However, if the animal testing is not absolutely beneficial for humanity - say, in the case of cosmetic testing - then absolutely I can and will condemn it. But can you really fault me for relying on a product that was developed to prolong my life, even if it was developed before the time of computer assistance?
    Namaste Webimpulse ji,

    You raise some interesting points. I can understand your ambivalence. I would like to offer a somewhat different perspective for your consideration and share some information that I have found.

    > I'm a diabetic. Type II. Sadly, meat is one of the few things that doesn't send my blood sugar into low orbit
    > (although I abstain from beef entirely, if that counts at all). Yes, I know it's possible to live life as a vegetarian
    > even when one is a diabetic...

    Personally, I think that it is impossible for most of us in the modern world to live in a way that leads to absolutely no harm at all for other creatures. Even many ordinary activities such as driving a car, walking in the grass, buying a new cell phone, or buying a new home actually involve harm. However, I do think that each of us can find ways to reduce the harm we participate in, if we have chosen to practice ahiṁsā (nonviolence). In my experience, reducing the harm I've been involved in has been a process and there is always more that I can do. Perfect harmlessness, as I see it, is not realistic for most of us right now. (Obviously, there are also instances in which harm may be justified, as when one is protecting the innocent or engaged in self-defense. Even gurus have made allowances for these sorts of instances.)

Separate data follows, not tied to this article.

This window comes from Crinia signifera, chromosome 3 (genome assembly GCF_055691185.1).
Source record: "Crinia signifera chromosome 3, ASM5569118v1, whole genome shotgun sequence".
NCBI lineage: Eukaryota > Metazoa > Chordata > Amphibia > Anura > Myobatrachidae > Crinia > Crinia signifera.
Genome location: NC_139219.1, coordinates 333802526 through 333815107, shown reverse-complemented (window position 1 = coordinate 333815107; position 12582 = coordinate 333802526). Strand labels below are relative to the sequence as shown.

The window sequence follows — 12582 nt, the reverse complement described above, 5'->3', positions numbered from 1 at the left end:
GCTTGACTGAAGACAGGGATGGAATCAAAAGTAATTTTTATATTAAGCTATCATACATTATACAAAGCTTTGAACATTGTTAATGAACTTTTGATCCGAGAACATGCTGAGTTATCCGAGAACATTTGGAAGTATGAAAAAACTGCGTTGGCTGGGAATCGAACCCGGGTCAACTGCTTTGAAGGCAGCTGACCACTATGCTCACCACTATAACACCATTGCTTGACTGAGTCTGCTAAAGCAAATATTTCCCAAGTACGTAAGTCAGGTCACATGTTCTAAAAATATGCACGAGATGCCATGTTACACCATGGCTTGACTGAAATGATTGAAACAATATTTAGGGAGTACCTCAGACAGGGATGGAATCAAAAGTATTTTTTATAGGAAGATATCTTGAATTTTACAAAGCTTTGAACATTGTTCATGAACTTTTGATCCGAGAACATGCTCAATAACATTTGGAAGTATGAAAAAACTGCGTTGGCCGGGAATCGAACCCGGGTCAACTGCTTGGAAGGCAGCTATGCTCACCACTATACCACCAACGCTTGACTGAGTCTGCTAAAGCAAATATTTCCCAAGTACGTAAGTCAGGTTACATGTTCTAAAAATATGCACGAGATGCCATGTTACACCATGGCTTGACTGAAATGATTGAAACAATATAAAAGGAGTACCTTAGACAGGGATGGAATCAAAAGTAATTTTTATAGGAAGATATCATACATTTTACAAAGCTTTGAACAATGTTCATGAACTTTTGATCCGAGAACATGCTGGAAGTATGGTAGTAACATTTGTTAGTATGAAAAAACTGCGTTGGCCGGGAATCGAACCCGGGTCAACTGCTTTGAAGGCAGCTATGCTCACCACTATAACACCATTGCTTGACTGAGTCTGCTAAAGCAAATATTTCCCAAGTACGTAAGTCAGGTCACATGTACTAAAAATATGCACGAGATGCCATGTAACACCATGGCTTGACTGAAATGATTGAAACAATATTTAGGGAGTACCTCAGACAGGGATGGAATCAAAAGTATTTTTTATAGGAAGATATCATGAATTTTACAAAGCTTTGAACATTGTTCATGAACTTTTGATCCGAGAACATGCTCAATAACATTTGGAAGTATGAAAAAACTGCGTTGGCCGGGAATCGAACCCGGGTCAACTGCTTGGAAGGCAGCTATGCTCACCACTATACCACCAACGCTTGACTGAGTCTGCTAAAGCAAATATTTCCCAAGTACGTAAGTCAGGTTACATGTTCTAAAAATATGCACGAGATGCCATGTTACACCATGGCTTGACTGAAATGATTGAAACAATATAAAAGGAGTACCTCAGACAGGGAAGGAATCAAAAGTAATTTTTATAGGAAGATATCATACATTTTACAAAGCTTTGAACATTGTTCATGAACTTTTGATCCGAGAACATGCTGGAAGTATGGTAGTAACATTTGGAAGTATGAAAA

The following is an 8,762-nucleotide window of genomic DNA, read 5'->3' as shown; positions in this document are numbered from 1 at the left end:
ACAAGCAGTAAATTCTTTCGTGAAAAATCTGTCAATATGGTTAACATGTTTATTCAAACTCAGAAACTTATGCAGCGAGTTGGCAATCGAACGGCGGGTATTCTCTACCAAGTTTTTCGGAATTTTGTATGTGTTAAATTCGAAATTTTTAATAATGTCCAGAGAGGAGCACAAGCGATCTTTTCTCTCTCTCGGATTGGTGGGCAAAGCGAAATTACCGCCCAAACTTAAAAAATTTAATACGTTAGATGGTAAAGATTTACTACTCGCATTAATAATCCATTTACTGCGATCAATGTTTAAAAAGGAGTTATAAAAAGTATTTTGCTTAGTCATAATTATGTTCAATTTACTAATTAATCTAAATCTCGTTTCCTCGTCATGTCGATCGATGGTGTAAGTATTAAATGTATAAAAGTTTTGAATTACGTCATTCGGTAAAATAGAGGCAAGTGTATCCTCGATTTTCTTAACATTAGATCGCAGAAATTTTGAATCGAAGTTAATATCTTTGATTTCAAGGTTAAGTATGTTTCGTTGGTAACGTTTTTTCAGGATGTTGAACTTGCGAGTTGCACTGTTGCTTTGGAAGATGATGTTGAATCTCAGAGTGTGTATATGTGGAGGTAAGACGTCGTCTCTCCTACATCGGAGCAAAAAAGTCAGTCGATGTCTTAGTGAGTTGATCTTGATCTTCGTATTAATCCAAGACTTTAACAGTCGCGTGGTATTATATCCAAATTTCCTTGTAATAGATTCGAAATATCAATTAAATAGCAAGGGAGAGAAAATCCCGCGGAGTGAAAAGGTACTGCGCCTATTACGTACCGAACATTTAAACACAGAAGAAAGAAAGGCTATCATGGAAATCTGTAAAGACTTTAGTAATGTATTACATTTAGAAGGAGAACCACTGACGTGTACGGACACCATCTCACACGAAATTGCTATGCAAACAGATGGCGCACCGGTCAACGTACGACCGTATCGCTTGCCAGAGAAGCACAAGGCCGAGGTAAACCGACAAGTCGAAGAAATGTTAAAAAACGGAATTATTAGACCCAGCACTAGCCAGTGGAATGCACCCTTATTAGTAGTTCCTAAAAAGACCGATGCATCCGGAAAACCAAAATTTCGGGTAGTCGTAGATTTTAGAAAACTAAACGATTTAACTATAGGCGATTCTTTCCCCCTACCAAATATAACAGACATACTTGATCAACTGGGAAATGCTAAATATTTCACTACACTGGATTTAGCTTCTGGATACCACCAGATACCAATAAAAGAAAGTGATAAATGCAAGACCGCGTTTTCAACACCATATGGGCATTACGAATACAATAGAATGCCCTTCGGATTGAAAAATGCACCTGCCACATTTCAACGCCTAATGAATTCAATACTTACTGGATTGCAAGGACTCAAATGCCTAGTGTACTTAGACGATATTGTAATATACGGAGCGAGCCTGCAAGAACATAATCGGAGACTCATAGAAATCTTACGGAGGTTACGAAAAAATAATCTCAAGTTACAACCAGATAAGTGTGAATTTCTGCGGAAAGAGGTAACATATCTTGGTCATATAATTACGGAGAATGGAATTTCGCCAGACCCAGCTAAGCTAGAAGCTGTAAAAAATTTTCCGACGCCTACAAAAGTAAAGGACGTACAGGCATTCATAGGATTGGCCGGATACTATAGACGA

Additionally, individual circumstances vary and these circumstances can shape and limit how we practice nonviolence. In certain environments, it might be difficult to obtain large quantities of fruits and vegetables, for example, although this is becoming less common in the modern world.

    Having said this, there are individuals who have successfully used a vegetarian or a vegan diet to treat (yes, actually treat) type 2 diabetes and countries where traditional diets have been high in certain plant foods and low in meats have seen a lower incidence of diabetes, which increases when they adopt a Western diet (see, for example, these articles: http://ajcn.nutrition.org/content/78/3/610S.full, http://www.pcrm.org/health/diabetes-...e-for-diabetes ). I say this not knowing your individual circumstances and leave it to you to decide what to do with this information.

    > It was animal testing on pigs that made the development of insulin possible.

    In my opinion, trying to reduce the harm that I'm directly or indirectly involved in now is different from choosing whether to use some tool, product, or technology that originally or once in the past involved harm. If I attempted to focus on avoiding everything that once involved harm at some point in the past, I think it would make life unnecessarily complicated, involve an enormous amount of unnecessary research, and neglect the important question (to me) of the actual harm I'm participating in today. One might look at it this way: people who choose to buy cosmetics that are no longer tested on animals and those that buy cosmetics currently tested on animals are making very different choices. They are not equivalent. Similarly, I've read that insulin is no longer made in ways that harm other creatures, so I don't see using insulin as participating in harm.